Courts in this district apply the preliminary injunction standard when a party seeks to stay pending No-Fault insurance claims and enjoin the filing of further claims.

In this circuit, a party seeking a preliminary injunction must establish:

  • irreparable harm and either
  • likelihood of success on the merits or
  • sufficiently serious questions going to the merits to make them a fair ground for litigation and a balance of hardships tipping decidedly toward the party requesting the preliminary relief.


The plaintiffs argue that the risk of inconsistent judgments in the various pending collection proceedings establishes irreparable harm, and that it wastes time and resources to participate in these arbitrations if the awards are eventually determined to be inconsistent with this Court’s declaratory judgment.

Irreparable harm is the single most important prerequisite for the issuance of a preliminary injunction. To establish irreparable harm, a party seeking preliminary injunctive relief must show that there is a continuing harm which cannot be adequately redressed by final relief on the merits and for which money damages cannot provide adequate compensation.

Courts in this district have routinely found that the risk of inconsistencies between arbitrations and a court’s ruling establishes irreparable harm. This includes cases in which an insurer alleges a risk of inconsistent judgments in No-Fault arbitrations and RICO- and fraud-based litigation in federal court, because an insurer would waste time defending numerous no-fault actions when those same proceedings could be resolved globally in a single, pending declaratory judgment action.

The defendants have brought 467 individual collection arbitrations through the American Arbitration Association, as well as approximately 48 individual collection lawsuits in New York state court, many of which are pending, and all of which involve the subject of this action’s declaratory judgment claim. The plaintiffs’ defenses in the arbitrations, as well as their request for declaratory judgment in this action, hinge in part on the lack of medical necessity for the pharmacy’s charges. Given the risk of inconsistency between the arbitrations and a declaratory judgment by this Court, the plaintiffs have established irreparable harm.

The plaintiffs seek, among other relief, a declaratory judgment that the defendants have no right to receive payment for any pending bills they submitted to the plaintiffs. Their complaint alleges that the defendants billed for services that were medically unnecessary and prescribed and dispensed pursuant to predetermined fraudulent protocols designed to exploit the patients for financial gain, without regard for genuine patient care. The complaint details the way the defendants carried out their scheme, in part by providing rubber stamps to prescribing providers and submitting fraudulent forms to the plaintiffs, and includes examples to support the allegations. The plaintiffs also provide a deposition from a physician who reviewed 50 claims, and supports the plaintiffs’ allegations.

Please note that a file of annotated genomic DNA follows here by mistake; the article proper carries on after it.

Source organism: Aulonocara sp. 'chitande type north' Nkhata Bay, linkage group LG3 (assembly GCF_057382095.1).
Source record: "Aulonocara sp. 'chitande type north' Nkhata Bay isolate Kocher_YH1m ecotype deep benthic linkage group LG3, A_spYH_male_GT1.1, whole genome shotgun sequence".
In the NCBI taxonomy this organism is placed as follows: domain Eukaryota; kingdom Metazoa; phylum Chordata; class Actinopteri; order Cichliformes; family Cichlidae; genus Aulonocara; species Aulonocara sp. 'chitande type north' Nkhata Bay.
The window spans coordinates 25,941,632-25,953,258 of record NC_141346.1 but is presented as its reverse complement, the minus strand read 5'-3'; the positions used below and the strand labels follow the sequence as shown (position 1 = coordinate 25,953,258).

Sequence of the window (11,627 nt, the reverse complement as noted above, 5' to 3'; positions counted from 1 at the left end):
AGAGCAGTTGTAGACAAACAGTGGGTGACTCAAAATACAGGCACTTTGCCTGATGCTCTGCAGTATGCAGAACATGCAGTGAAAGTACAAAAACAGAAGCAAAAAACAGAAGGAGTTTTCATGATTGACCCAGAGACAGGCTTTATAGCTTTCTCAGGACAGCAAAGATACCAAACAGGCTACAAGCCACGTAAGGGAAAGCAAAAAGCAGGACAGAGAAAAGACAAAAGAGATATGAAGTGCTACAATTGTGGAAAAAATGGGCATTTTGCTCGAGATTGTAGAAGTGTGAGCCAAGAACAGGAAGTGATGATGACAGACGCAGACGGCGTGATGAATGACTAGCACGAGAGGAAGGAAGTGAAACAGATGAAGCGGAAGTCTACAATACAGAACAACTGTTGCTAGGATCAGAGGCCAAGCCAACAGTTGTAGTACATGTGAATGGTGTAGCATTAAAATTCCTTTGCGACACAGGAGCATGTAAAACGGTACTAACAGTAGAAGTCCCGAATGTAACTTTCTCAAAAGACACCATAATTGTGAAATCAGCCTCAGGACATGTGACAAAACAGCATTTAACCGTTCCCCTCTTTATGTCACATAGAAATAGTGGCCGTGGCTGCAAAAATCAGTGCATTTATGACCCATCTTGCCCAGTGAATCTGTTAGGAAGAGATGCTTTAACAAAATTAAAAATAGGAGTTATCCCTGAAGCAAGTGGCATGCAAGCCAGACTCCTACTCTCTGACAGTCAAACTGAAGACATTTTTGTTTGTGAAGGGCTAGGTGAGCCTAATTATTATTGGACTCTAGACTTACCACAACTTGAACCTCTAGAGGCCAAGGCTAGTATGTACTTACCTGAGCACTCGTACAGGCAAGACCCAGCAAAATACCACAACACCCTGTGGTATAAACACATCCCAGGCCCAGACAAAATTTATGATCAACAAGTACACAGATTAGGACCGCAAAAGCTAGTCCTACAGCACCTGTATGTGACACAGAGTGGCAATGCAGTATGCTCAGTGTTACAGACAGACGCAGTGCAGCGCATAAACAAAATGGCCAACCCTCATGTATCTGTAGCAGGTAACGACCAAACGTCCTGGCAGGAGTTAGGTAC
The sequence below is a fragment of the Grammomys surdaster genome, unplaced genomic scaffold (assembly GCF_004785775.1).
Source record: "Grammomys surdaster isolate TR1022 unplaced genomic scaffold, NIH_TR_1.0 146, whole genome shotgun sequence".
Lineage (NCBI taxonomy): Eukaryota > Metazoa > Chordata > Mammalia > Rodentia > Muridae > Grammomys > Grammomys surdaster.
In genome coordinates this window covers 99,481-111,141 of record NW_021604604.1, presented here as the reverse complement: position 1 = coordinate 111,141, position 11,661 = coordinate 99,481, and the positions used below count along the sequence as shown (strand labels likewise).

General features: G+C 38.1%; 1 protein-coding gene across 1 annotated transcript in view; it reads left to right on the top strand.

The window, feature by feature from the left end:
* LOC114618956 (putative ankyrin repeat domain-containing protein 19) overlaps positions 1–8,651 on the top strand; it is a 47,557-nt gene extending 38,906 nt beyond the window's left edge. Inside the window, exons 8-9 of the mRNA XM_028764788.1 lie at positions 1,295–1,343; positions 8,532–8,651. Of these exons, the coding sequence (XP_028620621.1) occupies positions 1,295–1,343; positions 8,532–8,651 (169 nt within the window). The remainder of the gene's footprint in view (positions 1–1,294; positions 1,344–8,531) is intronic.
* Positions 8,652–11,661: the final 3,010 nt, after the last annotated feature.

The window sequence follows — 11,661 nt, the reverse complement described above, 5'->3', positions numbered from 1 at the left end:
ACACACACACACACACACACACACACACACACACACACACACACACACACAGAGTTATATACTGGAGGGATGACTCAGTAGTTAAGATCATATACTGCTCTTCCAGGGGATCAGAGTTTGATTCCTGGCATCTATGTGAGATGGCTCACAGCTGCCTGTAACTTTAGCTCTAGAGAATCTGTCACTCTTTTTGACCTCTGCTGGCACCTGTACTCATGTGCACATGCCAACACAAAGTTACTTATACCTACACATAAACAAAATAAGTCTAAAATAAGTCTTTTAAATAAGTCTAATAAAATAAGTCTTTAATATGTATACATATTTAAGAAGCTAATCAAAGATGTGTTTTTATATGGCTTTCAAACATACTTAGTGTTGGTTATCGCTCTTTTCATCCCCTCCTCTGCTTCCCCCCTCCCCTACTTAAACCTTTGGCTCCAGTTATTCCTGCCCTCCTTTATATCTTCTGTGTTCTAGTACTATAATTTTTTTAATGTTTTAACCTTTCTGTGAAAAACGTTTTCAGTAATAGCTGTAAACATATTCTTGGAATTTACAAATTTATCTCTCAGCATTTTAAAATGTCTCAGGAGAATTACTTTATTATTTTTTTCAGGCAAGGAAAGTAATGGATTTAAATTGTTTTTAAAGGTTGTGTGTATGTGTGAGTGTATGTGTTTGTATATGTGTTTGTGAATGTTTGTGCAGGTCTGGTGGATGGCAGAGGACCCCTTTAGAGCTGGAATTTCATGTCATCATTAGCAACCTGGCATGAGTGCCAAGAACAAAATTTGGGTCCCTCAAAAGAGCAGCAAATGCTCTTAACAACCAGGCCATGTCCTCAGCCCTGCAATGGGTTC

The record as a whole ― including the complaint’s detailed allegations and exhibits, along with the physicians’ declarations and underlying treatment records ― establishes, at a minimum, a serious question going to the merits as to whether the defendants dispensed medically necessary products. Facially legitimate treatments may be provided with little variance across multiple patients, but it is only by analyzing the claims as a whole that the irresistible inference arises that the treatments are not being provided on the basis of medical necessity.

Defendants will suffer no prejudice if their right to collect the pending billing is adjudicated in a single declaratory judgment action. Granting the stay and injunction will actually save all parties time and resources.

GEICO’s motion was granted. Until this action is resolved, all No-Fault insurance collection arbitrations between SMK Pharmacy and the plaintiffs pending before the American Arbitration Association are stayed, and the defendants are enjoined from commencing any new No-Fault insurance collection arbitrations or state court collection lawsuits against the plaintiffs on behalf of SMK Pharmacy.


No-fault insurance was designed to save the public and insurers money. However, as this suit establishes, it also seems to have encouraged fraud by causing treatment for soft tissue injuries that are often cured with aspirin and heating pads by prescribing very expensive compound creams. Since each claim is small it takes a stay to resolve the issues and the USDC recognized that the fraud needs to stop to protect the parties and the intent of the statute that established no fault claims. GEICO should be encouraged to keep going after the fraud perpetrators.

© 2022 – Barry Zalma

Barry Zalma, Esq., CFE, now limits his practice to service as an insurance consultant specializing in insurance coverage, insurance claims handling, insurance bad faith and insurance fraud almost equally for insurers and policyholders.

He practiced law in California for more than 44 years as an insurance coverage and claims handling lawyer and more than 54 years in the insurance business.